How to deal with your adolescent dog

All puppies are going to grow up to be adult dogs. But just like us, there’s a stage in-between when they are adolescents. And just like teenagers, this stage of development can be testing. The sweet puppy you brought home will become more challenging and it can be a confusing time for everyone in the family.

Adolescence can begin anytime from 13 weeks old and can continue until your dog is just over 2 years old, depending on their breed. In general, small breeds mature slightly faster than giant breeds.


Changing behaviour

The adolescent will begin to struggle with certain things as they suddenly have new hormones to contend with. This can mean they’re easily distracted by the environment and equally, they find it more difficult to learn and retain information. They will also develop a desire to be more independent and engage in more risk taking and thrill seeking behaviours. Adolescent behaviours include:

  • Not coming back when off lead
  • Barking at dogs when on the lead
  • Being destructive when home alone
  • Not responding to training
  • Being OTT with older dogs in the home
  • Refusing to do things they had previously been good at
  • Stealing items and running off with them

What to do about it

Adolescence can be a really testing time for your family and your adolescent dog as both want different things. Try to make allowances for young dog, remember this is a temporary stage and will pass.

Your adolescent dog is not going to respond to being controlled, they need to hear ‘you can’ not ‘don’t’. There are a number of things that will help get your dog through this time and keep a good relationship between them and your family.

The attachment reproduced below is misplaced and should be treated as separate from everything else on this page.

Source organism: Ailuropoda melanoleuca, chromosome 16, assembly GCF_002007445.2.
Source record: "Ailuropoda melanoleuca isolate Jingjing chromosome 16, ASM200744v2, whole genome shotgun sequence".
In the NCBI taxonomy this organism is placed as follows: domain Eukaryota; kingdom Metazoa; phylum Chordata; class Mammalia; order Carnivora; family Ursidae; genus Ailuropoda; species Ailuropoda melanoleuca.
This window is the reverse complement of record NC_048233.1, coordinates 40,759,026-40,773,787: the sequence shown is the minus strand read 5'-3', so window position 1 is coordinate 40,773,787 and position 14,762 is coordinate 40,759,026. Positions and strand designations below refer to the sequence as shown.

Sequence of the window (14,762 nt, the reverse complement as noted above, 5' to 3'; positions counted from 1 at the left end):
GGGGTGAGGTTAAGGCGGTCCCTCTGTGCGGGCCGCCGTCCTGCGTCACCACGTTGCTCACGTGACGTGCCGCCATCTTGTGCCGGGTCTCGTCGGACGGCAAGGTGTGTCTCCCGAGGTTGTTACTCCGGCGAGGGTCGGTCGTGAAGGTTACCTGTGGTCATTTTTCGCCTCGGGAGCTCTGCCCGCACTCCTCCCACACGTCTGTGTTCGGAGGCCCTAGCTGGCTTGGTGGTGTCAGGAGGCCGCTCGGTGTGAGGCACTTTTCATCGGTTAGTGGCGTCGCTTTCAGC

Channel your dog’s energy

By giving them the right activities to do, your adolescent is going to be less inclined to do the things they shouldn’t. Look at their breed type and select activities they will enjoy doing; this will engage their brain and help to keep them out of mischief. 

Activities could include scent work games, hiding treats or toys for them to find, trick training or catch and retrieve games. This will channel your dog’s need for thrills and excitement into something constructive. For example, catching a football can be as exciting as chasing a jogger.

Set your dog up to succeed

Dogs need to be set up for success when it comes to training. If they succeed in doing something more than they fail, they will enjoy training and want to continue. In many cases the basics need to be reiterated to them, as they can forget at this age due to the changing chemicals in their body.

Tailor the training to your dog’s specific abilities – they won’t want to train if you expect too much from them. They can’t go from being a puppy to a worldly adult overnight, so make to celebrate their successes to keep them motivated.

Tailor their training

Adolescence means your dog will start to struggle to learn new things and get distracted easily, so make your training sessions short with breaks in the middle. By breaking off after 5-10 minutes to play a game, your dog’s desire to learn will increase.